The FFT patterns were then integrated radially. The intensity profile can be compared with powder XRD patterns, as in fig. S9. The beginning FFT intensity profile shows characteristic peaks in the simulated powder XRD from K2PtCl4; after 9:55, many reflections disappear. This radially integrated intensity profile from FFT also reflects the radial distribution function (RDF). Peaks in the RDF correspond to atom pairs with certain bond lengths and therefore can be used to identify the species with characteristic periodicity. From the RDF spectra, we see that, from 00:00 to 13:42, the peak at 1.4 1/nm corresponding to the Pt-Pt spacing, the peak at 3.05 1/nm corresponding to the K-K spacing, and the peak at 4.26 1/nm corresponding to the Pt-Cl spacing from K2PtCl4 become weaker, while the peak at 3.35 1/nm becomes stronger at 9:55 and remains strong until 16:13. By correlating the reciprocal space with real space, we found that the peak at 3.35 1/nm is from the spacing of Cl-Cl in the form of [PtCl4]2− and PtCl2. As all other peaks from K2PtCl4 fade and disappear, this peak at 3.35 1/nm remains from 9:55 to 16:13, indicating the existence of [PtCl4]2− in the early stage and PtCl2 later at the intermediate stage. Eventually, the RDF is well fitted with polycrystalline Pt, where the peaks from Pt(111), Pt(200), Pt(220), and Pt(311) planes are more intensive in the end. The Pt(111) peak shifts from 4.74 to 4.65 1/nm in the reciprocal space. Because a larger spacing in reciprocal lattice corresponds to a smaller bond length in real space, the Pt(111) peak shift indicates the change from a smaller lattice spacing to a larger lattice spacing, and therefore, the Pt lattice experiences larger contraction at the beginning of the nucleation and lower contraction when the size of the Pt nanocluster grows. It has been reported that the nanoparticles have a surface contraction of up to 6.3% when their sizes are smaller than 4 nm (26). Comparing to the Pt lattice of 3.92 Å [4.42 1/nm for Pt(111)], our in situ results here show a lattice contraction from 6.9 to 5.1% during the growth of Pt nanoclusters. When the nanoclusters grow larger in size, electron scattering by higher index planes becomes stronger; thus, higher-order diffraction from Pt(200), Pt(220), and Pt(311) is seen at 20:51.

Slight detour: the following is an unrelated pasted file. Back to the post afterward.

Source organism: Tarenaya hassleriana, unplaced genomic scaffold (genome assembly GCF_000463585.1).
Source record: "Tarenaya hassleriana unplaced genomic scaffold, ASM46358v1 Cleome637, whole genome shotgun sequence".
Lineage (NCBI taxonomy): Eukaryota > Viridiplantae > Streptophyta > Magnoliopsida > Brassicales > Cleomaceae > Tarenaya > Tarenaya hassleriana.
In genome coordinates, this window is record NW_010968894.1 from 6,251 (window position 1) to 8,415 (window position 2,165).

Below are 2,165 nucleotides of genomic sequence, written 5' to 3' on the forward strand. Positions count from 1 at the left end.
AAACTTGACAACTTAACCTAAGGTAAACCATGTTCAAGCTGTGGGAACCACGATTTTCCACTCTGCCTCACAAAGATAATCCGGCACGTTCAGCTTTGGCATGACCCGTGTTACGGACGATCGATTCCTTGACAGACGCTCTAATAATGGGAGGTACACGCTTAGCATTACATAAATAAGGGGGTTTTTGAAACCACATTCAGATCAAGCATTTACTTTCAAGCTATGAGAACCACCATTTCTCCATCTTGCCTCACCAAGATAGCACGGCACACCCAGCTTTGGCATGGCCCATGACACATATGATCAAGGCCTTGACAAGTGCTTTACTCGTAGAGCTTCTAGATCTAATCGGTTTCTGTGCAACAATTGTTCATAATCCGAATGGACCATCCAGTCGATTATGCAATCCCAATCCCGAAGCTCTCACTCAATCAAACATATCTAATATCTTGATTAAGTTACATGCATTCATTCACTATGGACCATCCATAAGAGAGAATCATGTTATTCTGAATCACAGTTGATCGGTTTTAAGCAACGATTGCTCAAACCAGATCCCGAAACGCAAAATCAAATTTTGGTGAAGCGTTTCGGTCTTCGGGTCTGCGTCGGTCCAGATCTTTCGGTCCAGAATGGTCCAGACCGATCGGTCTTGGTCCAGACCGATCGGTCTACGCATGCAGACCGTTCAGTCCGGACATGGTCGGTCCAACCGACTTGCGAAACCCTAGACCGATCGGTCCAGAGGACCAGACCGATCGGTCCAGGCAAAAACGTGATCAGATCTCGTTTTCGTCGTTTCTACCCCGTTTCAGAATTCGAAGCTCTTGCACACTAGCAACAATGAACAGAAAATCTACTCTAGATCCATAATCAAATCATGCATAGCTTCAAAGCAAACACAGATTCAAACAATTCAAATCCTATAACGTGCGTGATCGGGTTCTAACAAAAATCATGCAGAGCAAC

We further studied the other ending product in addition to the Pt nanoparticles to trace where the extra species of K and Cl were located. From the high-angle annular dark-field (HAADF) scanning transmission electron microscopy (STEM) image and 2D energy-dispersive spectra (EDS) map in Fig. 4, the particles with brighter intensity are Pt. In the background, there are signals from K and Cl that are more evenly distributed over the area. The electron energy loss spectroscopy (EELS) in Fig. 4 also shows the K L2,3 edge and Cl L2,3 edge, indicating the existence of K and Cl from KCl after the formation of Pt nanoparticles.

Fig. 4 Composition analysis of the ending product.

(A to D) HAADF image and EDS maps of the ending product of the in situ experiment and (E) EELS of the ending product of the in situ experiment showing the existence of Cl and K.